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Alerting devices

Alerting devices use a loud tone, flashing lights or vibrations to alert people with hearing loss to various environmental sounds. These devices may also be called signalers or notification devices.

Most devices work by sending signals to receivers in your home or office. The receiver produces a visual alert (flashing light) or a vibrating alert. Some devices work with existing alarms and doorbells, so additional electrical wiring is not needed.

  • Baby cry signaler: Alerts when baby sounds are detected. Sensitivity is adjustable.
  • Carbon monoxide detector: Alerts if carbon monoxide exceeds safe levels. Detectors may be hardwired, plug-in or battery powered.
  • Doorbell signaler: Alerts when someone is at the door. Works with or without an existing doorbell system.
  • Smoke alarm signaler: Alerts if the smoke alarm is activated. Some alarms have built in strobe lights.
  • Telephone signaler: Alerts when the phone is ringing. Some signalers plug into the telephone line and electrical outlet. Other signalers attach to the side of the telephone.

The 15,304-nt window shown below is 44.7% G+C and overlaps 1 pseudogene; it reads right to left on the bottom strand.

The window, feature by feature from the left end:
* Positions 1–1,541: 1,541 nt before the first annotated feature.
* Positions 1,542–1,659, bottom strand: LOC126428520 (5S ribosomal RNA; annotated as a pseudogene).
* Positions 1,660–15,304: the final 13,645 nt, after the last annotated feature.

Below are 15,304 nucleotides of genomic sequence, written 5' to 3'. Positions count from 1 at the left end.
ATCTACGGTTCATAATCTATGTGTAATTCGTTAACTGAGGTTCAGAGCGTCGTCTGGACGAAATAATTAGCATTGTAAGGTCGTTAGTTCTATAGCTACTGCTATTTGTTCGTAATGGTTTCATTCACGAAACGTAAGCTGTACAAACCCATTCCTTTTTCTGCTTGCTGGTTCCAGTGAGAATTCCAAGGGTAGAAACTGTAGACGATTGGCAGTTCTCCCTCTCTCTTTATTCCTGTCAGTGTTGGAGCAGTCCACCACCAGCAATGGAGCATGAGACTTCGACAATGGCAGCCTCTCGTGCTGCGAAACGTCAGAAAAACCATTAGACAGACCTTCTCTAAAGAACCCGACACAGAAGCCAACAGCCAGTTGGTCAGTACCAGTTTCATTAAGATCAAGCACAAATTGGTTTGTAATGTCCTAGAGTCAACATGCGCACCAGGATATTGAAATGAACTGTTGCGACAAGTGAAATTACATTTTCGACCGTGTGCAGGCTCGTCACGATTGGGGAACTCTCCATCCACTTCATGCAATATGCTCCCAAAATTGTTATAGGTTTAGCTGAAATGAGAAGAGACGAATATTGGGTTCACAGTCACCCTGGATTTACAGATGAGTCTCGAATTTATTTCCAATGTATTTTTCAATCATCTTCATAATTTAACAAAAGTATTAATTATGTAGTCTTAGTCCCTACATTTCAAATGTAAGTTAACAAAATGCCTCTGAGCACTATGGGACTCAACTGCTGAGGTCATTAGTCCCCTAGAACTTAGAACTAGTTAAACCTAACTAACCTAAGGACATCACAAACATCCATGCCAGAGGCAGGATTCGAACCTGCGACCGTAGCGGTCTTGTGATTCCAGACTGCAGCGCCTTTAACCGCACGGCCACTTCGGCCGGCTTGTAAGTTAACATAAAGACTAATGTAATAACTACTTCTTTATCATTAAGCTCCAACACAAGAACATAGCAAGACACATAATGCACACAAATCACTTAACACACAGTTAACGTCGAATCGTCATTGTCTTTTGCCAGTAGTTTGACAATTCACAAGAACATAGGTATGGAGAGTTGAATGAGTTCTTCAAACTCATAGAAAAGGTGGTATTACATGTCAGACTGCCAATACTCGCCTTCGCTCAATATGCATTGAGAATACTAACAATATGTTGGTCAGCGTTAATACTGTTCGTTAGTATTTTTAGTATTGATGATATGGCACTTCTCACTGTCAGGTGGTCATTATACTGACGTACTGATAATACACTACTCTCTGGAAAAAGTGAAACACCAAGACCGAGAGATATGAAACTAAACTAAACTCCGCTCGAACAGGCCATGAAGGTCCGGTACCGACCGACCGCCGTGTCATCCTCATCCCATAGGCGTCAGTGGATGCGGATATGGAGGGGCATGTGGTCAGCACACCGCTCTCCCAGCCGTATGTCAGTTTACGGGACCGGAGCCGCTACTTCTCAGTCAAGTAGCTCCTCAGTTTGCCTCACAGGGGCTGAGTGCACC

• Wake-up alarm signaler: Alerts when alarm clock goes off. Products range from portable alarm clocks with built-in strobe lights to alarm clocks with a built-in outlet where a lamp or vibrating alert can be plugged in.
  • Weather alert: Reports upcoming storms or dangerous weather conditions with extra loud sirens, text explaining the alert and lights indicating the severity of the alert. The Weather Alert Radio can be used alone or in conjunction with other alert devices such as a flashing light or vibrating alert.

Where to buy alerting devices

A few devices, such as doorbells with volume control and visual alert smoke detectors, may be available at larger chain stores or online stores. However, many devices are only available from specialty retailers. You can find some specialty retailers on these two vendor lists: 

As with all technology, prices vary widely. Consider the features and benefits that are important to you, as well as your budget.

If you would like to see some alerting devices in action, you can contact us to schedule a Hearing Loss Assistive Technology Demonstration.

Fact sheets

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